Upon leaving the contrôle in Lamar we made a right turn on Heltman Rd that offered the most breathtaking view. The road seemed to go straight into the ridge and on both sides an abundance of farmland and green was seen. Except for the ridge part, I was very happy. My concern was unjustified. The climb on Long Run Rd wasn't too bad, as explained by Chip, who arrived at that conclusion upon observing horse dung on the road. If a horse can pull a carriage up the climb, it can't be too difficult. But then I inquired, "Have you seen the horse?" He was right. However, after another descent we still had a ridge to our left. The cue sheet said turn left. As we began to climb a group of people that were enjoying the late afternoon sun in their yard said to us "you've got a tough one ahead." Bill said not to trust non-cyclists, either way. But they were right. It was tough. I stuck with Chip for most of the way, but had to let go at the end. At the top I devoured a pack of peanut M&Ms in less than 10 s. Bill joined us a few minutes later. He mentioned a comment he had heard about a long descent into Lewisburg. It was so true. A 23 mile descent. What a treat after so many climbs. We were cruising in a paceline down to Lewisburg where we arrived at 9:30pm. Volunteers Ron and Barbara Anderson were waiting for us with lots of pizza and other yummy food. The room at the Country Inn was spectacular. A nice big bed, air conditioning, big bathroom. All I needed to feel good about the 227.5 miles we had ridden during the day.
I found out Rick had arrived at 7pm and would leave at 11pm. Nope, that was not going to happen for me. We would wake up muuuch later, at 2am. Before I went to sleep I had to take the tape off my ankles. That is when I realized why I had been in so much pain. My legs were swollen and the tight tape was making them look like a sausage. Removing the tape was a very painful process. Next time I do tape anything I'll make sure to shave wherever the tape goes. Blood was coming out of my pores after I removed the tape. Then I noticed huge blisters around my ankles. This was not fun. The next morning I decided to take the risk and ride without the tape supporting my Achilles.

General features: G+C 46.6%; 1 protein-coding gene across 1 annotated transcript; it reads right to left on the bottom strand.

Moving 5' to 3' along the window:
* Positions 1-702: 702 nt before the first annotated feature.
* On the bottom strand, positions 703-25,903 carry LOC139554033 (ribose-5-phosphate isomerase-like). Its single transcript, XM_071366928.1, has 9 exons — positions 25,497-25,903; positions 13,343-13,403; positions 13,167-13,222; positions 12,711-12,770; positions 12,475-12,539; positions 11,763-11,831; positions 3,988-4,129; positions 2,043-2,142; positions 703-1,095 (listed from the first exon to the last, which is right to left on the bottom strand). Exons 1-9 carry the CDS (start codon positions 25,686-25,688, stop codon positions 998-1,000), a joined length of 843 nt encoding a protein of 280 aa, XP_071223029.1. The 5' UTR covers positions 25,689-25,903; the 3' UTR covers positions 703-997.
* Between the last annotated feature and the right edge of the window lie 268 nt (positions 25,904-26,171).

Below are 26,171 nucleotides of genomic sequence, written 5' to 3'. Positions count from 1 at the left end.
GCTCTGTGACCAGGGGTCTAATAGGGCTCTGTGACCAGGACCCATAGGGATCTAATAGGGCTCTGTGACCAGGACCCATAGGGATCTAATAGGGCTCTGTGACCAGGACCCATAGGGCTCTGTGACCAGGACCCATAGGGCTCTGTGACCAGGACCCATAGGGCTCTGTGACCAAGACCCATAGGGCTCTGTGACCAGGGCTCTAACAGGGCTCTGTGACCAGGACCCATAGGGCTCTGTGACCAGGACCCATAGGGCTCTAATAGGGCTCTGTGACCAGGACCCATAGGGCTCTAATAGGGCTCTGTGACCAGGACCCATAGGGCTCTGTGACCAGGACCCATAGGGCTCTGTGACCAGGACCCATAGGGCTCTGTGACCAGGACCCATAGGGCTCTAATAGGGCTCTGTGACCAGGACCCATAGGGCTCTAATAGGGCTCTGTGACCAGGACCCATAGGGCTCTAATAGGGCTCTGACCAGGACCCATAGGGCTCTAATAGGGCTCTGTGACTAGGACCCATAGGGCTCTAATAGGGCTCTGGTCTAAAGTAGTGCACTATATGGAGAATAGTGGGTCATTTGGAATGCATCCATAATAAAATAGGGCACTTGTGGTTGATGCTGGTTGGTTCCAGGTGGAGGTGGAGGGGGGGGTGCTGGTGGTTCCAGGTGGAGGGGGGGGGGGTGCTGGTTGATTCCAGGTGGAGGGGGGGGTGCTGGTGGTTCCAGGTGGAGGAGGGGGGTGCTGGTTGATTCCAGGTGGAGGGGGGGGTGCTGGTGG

On the menu 186.9 miles and the promise of more moderate terrain. Our first climb of the day came early and I was once again dropped. My legs were now very stiff and I had no reason to push it. As the sun was rising above the horizon I found myself in a pretty desolate area. You can interpret the pretty in two ways and both will be accurate. I came upon an interesting scene when on the right there was a cow mooing and running around with a bunch of other cows chasing. On the left a few chained dogs barking like crazy. I never had seen cows running around like that. I'm glad the dogs were chained because they probably would have eaten me alive and I would not have been able to do anything about it.